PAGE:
Manta Rays Magic

Posted in Wildlife A-Z | November 2, 2010 | Comment Now

Wild manta rays can never be accustomed to surface swimming that is slow, especially if it is for a fixed period of time. They do not usually swim at the surface post meals or after being handled by humans. Therefore, how can you train a giant manta that is in captive? How do you get a manta to feed from a ladle and then swim into a stretcher for veterinary purposes?

Ladle Training

Getting a giant manta ray into an aquarium is a huge responsibility. The staff at the aquarium must ensure that the animal gets all the nutrition and nourishment that it needs. The Georgia Aquarium located in Atlanta, Georgia is a unique one, in that they teach their mantas to feed from a ladle that is color coded.

Giant manta rays traditionally consume plankton. In this respect, they are filter feeders. However, they do consume tiny fish as well. While feeding, these beautiful creatures tend to spread out their cephalic lobes that are hornlike. This is done to direct the water, rich in food, to their mouth. When in the wild, this species of manta rays are known to swim in vertical loops. They somersault and chain feed in sea regions rich with food.

The manta rays present at Georgia Aquarium have been trained to feed in an exhibit, which is home to four whale sharks and tons of fish. Teaching the manta rays to feed at a particular station within the community tank has its advantages. Close monitoring of their diets is one such advantage. The manta rays are also trained to respond to the sounds of a feeding pump.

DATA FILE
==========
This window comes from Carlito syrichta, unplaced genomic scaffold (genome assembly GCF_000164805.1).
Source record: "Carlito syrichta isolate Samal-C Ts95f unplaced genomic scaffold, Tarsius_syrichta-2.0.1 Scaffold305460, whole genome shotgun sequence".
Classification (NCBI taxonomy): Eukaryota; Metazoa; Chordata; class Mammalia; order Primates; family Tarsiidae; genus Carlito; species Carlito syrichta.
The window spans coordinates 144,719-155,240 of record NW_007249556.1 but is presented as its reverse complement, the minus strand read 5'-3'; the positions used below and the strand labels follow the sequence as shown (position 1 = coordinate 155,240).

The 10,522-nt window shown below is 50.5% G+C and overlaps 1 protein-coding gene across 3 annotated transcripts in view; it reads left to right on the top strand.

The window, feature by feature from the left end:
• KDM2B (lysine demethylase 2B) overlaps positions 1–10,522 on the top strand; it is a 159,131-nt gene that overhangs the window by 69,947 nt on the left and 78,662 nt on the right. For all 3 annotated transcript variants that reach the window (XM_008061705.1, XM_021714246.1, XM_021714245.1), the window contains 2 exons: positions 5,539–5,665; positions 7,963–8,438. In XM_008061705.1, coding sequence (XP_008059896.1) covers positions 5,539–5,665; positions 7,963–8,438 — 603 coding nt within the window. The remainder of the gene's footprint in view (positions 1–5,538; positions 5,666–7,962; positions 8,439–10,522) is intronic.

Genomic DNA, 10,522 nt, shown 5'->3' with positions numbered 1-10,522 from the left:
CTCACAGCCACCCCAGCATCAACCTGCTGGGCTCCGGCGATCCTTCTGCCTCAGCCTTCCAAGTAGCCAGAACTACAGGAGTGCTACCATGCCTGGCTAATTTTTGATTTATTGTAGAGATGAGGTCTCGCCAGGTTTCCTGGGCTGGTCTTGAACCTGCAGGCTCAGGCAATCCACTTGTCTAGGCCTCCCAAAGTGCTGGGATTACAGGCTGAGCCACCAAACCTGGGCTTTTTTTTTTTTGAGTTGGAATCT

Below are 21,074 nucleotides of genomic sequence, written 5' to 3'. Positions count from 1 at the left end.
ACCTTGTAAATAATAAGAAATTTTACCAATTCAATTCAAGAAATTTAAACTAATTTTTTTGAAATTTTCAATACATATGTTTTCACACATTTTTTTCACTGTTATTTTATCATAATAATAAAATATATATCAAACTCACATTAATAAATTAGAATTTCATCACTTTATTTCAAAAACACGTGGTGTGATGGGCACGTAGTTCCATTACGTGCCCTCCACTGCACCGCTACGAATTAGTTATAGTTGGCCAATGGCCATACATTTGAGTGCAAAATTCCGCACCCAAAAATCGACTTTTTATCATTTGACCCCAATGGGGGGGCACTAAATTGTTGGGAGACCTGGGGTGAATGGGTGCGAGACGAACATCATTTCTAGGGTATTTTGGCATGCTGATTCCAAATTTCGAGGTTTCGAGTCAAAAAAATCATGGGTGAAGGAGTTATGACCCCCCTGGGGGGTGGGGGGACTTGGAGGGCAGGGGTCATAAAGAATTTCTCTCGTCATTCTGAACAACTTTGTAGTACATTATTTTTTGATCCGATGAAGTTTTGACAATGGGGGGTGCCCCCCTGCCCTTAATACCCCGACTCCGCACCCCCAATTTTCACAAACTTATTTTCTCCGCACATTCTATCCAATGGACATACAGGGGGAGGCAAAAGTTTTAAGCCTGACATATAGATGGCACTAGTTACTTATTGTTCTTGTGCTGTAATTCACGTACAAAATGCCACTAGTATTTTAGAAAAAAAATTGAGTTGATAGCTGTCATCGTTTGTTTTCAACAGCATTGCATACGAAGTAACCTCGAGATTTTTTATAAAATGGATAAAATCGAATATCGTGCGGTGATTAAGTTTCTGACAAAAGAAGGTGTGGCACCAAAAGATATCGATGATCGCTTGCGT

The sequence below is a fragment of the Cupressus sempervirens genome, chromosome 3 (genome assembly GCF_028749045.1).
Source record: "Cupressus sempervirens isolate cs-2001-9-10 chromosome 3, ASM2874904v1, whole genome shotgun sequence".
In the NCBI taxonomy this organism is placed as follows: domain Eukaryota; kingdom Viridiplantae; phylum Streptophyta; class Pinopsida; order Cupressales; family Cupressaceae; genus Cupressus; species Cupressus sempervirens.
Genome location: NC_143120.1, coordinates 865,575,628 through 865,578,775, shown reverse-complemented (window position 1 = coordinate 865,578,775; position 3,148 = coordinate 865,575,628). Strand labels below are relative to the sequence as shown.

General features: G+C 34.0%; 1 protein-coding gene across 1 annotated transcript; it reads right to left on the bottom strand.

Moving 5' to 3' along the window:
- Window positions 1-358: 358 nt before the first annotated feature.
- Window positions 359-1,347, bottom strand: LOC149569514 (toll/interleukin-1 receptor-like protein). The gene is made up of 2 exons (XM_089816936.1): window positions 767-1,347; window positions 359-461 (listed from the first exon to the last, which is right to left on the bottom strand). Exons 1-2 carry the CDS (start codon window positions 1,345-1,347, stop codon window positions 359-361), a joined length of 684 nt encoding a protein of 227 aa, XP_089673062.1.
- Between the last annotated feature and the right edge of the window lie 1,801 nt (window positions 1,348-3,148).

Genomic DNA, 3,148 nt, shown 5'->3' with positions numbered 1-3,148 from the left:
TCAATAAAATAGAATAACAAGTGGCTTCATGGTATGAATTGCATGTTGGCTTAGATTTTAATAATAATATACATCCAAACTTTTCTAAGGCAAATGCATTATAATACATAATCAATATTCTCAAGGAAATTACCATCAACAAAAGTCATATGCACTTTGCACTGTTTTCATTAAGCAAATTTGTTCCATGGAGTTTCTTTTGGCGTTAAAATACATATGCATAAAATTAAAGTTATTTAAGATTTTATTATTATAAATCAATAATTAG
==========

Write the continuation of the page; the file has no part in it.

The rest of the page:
Stretcher Training

Quite recently, the International Marine Animal Trainers Association, also known as IMATA, published a paper in Soundings. The paper was authored by Dennis Christen (who is also a curator of Animal Training and Interactive Programs at the Georgia Aquarium) and Chris Schreiber (who is associate curator of Fish and Invertebrates of the Ocean Voyager Gallery). The study outlines how stretcher-training facilitates physical examinations of a captive manta ray. The study references training of the two species of manta rays: Nandi and Tallulah. The unique stretcher training techniques of the aquarium are also well documented.

The team at the aquarium has come out with a plan to train these manta rays to swim into the stretcher out of their own free will. This has been done to conduct routine, health examinations. The feeding station of the manta ray was relocated to the other end of the exhibit. The manta ray was also desensitized to feeding near large objects in the water. They then swam through a mock stretcher apparatus. This was carried out for several months. A vinyl stretcher, which was custom-built, was also included into the training regimen. Both the manta rays, who were trained separately for one year, showed a positive signs toward swimming voluntarily into the stretcher.

Leave a Reply

CommentLuv badge